The extruder 33 is provided to form a parison 34 which enters the cavity 25 of the mold 24 and is expanded to fill the cavity by pressure air introduced through the blowpipe. The blowpipe 27 and the passage 26 act to form a removable flash 35 (see FIGS. 7 and 8) formed exteriorly of the sandal. The flash has a reduced portion 36 with a small aperture 37, the reduced portion facilitating the removal of the flash.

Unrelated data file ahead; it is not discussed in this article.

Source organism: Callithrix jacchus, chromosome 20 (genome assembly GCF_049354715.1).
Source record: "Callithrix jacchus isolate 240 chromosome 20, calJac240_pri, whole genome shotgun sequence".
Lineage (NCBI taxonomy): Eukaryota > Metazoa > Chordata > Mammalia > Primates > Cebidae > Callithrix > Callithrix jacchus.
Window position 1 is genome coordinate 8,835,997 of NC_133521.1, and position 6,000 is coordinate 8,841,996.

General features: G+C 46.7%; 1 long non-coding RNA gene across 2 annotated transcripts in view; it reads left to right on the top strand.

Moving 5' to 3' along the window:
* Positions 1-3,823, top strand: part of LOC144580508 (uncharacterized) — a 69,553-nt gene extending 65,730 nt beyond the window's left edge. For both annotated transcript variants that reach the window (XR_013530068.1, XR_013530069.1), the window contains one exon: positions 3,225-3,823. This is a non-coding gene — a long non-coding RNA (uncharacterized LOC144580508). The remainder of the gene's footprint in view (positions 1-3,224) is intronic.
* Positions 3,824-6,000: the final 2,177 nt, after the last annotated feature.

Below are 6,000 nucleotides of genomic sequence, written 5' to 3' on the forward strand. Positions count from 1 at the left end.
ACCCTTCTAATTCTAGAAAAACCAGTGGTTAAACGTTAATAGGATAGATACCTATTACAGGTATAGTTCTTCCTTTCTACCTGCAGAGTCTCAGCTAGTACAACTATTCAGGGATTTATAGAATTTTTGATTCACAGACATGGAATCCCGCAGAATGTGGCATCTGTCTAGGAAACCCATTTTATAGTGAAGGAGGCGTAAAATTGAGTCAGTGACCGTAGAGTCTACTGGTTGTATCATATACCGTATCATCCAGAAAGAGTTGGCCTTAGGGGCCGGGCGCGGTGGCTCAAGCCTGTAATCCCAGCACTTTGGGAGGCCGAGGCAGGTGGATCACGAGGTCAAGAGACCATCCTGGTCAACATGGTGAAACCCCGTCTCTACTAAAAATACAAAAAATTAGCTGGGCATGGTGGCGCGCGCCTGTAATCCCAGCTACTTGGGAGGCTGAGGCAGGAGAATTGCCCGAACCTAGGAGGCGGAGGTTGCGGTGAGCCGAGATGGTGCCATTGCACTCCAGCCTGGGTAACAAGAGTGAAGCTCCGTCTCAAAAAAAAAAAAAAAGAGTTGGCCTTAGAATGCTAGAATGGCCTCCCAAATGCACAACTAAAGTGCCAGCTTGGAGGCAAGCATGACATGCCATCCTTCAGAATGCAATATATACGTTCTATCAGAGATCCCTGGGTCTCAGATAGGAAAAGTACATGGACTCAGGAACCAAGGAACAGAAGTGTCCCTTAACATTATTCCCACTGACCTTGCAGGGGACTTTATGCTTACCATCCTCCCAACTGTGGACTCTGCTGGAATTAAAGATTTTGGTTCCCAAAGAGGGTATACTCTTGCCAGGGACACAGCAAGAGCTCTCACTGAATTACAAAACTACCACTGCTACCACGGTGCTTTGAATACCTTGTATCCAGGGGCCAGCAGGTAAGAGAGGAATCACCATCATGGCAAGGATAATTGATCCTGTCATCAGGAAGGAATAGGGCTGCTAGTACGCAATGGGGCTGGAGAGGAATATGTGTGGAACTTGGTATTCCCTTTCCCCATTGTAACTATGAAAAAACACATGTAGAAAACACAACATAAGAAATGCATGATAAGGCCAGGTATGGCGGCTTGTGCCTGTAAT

The method of forming the sole 10a of the sandal comprises, therefore, the steps of extruding a parison 34 and introducing the parison into the cavity 25 of the mold 24. The blowpipe 27 is then introduced with its pointed terminal portion 29 lying within the reduced portion 32 of the aperture 26. Pressure air is introduced through the blowpipe into the parison in the vicinity of the cavity 25 to expand the parison outwardly to conform to the shape of the cavity. During the process, the sole is formed with a disposable flash 35 which is intended to be removed. This flash has the above-described reduced portion 36, as is evident in FIGS. 7 and 8, the reduced portion having a small aperture 37 formed where the terminal portion 29 of the blowpipe extends through into the cavity 18. Finally, the flash 35 is removed by breaking it off at the said reduced portion 36. According to the last step, a hot iron is applied to the sole in the vicinity of the aperture 37 to melt the plastic and to close the aperture, thus trapping pressure air in the hollow interior cavity 18.